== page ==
Throughout the '80s and '90s, director Tim Burton strived to redefine himself at every given opportunity. Burton pushed the limits of conventionality in mainstream cinema with odes to the weird and wonderful, such as Beetlejuice, Ed Wood and Edward Scissorhands.
However, as time went on, it seemed as though Burton had forgotten his own advice, sacrificing originality in a tired run of movies that became almost too Burton-esque. The delightfully peculiar quirks of his earlier films had become a running gag with cinephiles who were bored of seeing the same tropes revisited again and again by Burton. Even with Big Eyes, it seemed as though Burton had run out of fresh perspectives, which left fans wondering whether his creative spark had been lost to the Dark Shadows forever.
Check out the latest trailer for Miss Peregrine’s Home For Peculiar Children below to see what all of the weird and wonderful fuss is about:
However, with the release of his latest film, Miss Peregrine’s Home For Peculiar Children, the Burton of old has made a magnificent return. Don't believe us? Here's why Miss Peregrine’s Home For Peculiar Children is the beginning of a Burtonaissance that will return Burton to his rightful place among the world's best auteurs.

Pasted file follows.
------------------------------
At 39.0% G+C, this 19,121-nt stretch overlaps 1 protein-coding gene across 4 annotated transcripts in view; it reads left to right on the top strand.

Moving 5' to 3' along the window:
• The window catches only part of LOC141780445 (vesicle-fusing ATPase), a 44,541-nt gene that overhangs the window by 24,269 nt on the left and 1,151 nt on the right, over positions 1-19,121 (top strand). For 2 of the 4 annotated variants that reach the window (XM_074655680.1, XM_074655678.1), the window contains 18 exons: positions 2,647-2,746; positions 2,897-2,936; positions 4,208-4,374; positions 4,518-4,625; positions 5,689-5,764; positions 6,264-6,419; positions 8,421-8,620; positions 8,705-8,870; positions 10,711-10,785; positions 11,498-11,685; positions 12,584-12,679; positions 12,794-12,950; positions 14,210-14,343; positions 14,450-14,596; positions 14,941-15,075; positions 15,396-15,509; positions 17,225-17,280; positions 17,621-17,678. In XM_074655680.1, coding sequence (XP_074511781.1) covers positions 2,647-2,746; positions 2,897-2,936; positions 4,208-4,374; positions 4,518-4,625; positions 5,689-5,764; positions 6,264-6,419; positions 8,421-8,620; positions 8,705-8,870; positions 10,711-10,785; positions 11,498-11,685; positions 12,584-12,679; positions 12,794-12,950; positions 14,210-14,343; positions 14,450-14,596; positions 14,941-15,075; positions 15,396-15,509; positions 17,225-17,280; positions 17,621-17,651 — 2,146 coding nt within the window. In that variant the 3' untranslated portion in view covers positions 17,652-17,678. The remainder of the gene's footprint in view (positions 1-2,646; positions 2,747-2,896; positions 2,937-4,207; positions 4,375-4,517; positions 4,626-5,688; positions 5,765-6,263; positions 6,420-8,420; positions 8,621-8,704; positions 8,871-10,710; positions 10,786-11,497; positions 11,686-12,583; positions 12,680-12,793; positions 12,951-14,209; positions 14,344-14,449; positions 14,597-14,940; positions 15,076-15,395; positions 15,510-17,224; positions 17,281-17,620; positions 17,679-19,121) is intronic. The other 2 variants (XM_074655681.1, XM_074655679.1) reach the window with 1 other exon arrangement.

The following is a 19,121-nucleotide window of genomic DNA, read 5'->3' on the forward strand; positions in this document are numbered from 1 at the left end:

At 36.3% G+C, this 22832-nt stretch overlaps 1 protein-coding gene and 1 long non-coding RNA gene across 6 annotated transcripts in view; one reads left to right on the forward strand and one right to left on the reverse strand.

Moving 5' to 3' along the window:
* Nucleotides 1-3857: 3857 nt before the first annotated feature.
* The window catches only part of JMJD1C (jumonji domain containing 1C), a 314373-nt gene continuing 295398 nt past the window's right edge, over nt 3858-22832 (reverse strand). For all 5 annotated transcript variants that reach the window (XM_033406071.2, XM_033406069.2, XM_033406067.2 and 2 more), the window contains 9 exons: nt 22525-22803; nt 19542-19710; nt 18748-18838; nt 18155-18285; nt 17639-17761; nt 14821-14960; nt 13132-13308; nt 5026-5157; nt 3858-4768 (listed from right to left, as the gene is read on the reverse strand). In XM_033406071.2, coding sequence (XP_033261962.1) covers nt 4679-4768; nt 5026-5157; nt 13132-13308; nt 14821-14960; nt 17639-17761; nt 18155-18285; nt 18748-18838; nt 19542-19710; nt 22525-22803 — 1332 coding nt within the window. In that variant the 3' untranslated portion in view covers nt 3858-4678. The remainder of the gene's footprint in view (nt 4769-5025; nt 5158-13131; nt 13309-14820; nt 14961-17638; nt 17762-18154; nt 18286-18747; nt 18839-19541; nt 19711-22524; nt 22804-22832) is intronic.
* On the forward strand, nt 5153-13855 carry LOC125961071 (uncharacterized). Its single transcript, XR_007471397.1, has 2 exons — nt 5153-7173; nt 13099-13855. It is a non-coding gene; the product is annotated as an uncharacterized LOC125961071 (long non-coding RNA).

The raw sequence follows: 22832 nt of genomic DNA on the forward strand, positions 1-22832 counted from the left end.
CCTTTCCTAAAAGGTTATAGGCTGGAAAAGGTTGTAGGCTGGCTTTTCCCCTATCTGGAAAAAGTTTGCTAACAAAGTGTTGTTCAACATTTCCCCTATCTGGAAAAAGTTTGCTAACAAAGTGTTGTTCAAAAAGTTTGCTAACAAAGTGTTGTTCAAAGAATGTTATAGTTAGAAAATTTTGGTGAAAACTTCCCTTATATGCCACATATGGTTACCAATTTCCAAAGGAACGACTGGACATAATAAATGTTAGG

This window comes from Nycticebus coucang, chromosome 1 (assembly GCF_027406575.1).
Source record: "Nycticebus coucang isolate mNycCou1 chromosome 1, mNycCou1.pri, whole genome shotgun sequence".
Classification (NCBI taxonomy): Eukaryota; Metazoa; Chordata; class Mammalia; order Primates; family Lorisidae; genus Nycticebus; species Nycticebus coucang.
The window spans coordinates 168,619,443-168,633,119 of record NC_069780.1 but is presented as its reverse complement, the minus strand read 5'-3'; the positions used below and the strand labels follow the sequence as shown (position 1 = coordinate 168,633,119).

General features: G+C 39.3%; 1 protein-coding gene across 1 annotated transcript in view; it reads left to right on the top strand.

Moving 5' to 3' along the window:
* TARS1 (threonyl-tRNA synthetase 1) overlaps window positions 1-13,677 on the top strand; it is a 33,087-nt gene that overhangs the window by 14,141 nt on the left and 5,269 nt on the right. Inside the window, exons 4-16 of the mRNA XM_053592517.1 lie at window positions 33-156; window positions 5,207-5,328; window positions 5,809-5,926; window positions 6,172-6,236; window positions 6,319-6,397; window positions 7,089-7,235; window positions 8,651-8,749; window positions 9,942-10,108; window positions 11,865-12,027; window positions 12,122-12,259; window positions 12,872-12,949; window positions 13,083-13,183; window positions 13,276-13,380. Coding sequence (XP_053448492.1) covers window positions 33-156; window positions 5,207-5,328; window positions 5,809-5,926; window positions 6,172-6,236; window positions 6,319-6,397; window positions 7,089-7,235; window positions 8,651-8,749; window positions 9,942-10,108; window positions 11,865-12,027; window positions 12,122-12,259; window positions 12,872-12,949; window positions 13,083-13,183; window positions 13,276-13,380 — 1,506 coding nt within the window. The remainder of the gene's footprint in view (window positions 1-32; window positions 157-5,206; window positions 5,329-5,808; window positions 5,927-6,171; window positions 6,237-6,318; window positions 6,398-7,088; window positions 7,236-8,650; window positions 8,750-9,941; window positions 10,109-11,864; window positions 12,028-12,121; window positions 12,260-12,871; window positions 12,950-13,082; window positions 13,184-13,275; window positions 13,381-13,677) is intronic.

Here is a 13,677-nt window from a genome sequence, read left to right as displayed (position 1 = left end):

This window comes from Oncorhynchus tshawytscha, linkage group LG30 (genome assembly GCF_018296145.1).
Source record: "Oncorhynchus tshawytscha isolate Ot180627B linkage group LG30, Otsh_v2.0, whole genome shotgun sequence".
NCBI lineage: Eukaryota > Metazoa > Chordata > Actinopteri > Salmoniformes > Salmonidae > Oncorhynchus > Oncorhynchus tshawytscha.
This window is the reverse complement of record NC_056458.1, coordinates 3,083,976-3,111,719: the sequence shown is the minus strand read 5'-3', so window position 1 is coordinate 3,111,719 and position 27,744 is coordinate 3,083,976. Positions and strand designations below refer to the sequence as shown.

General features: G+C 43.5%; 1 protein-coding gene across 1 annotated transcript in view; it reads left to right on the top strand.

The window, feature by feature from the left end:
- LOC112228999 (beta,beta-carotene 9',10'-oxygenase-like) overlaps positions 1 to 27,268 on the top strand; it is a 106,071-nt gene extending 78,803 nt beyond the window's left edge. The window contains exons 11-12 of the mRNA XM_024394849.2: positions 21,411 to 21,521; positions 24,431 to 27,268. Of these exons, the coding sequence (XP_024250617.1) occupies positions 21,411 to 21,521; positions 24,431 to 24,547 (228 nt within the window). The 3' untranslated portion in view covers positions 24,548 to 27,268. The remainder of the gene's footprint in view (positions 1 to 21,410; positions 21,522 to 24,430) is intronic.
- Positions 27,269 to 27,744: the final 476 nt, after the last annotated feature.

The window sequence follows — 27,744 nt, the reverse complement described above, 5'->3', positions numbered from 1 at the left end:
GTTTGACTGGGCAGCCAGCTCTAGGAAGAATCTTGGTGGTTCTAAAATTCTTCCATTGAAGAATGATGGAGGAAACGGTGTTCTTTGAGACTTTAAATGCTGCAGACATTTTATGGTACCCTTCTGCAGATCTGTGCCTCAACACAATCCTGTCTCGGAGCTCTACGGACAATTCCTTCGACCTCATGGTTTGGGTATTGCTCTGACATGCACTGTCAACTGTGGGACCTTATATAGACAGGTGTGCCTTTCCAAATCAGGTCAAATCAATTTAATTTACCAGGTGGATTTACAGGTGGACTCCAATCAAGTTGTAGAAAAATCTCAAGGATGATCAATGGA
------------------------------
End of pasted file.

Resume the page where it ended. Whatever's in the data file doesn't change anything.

Miss Peregrine’s Home For Peculiar Children Is The Best Film Released By Burton This Century
Unfortunately, when someone is asked to choose their favorite Tim Burton film, few of the following movies even get a look in;
- Planet of the Apes (2001)
- Big Fish (2003)
- Charlie and the Chocolate Factory (2005)
- Tim Burton's Corpse Bride (2005)
- Sweeney Todd: The Demon Barber of Fleet Street (2007)
- Alice in Wonderland (2010)
- Dark Shadows (2012)
- Frankenweenie (2012)
- Big Eyes (2015)
Compared to the likes of Batman Returns and Sleepy Hollow, Burton's more recent output doesn't quite cut it. Despite proving to be huge hits financially, films such as Planet of the Apes and Alice in Wonderland tarnished Burton's creative reputation more than fans back in the '90s could ever have imagined.
Admittedly, the release of a new film by Burton still commands attention, but in recent years, the fanfare and excitement has been replaced by a cautious optimism, usually followed by mediocre reviews. It's not like every Burton film since 2000 has been terrible, not by any means — but even recent highlights such as Frankenweenie didn't capture the peculiar wonder that was so integral to the success of his earlier work.
Whether Burton had decided to play it safe or whether he had simply run out of ideas, something wasn't connecting with audiences the way it once was. However, that seems set to change with the release of Miss Peregrine’s Home For Peculiar Children. Sure, it's unlikely to smash the likes of Edward Scissorhands out of people's top 5 Burton flicks, but the source material provides the ideal frame for Burton to reconnect with what made his work so special in the first place.
Miss Peregrine’s Home For Peculiar Children Is Also A Great Film, Period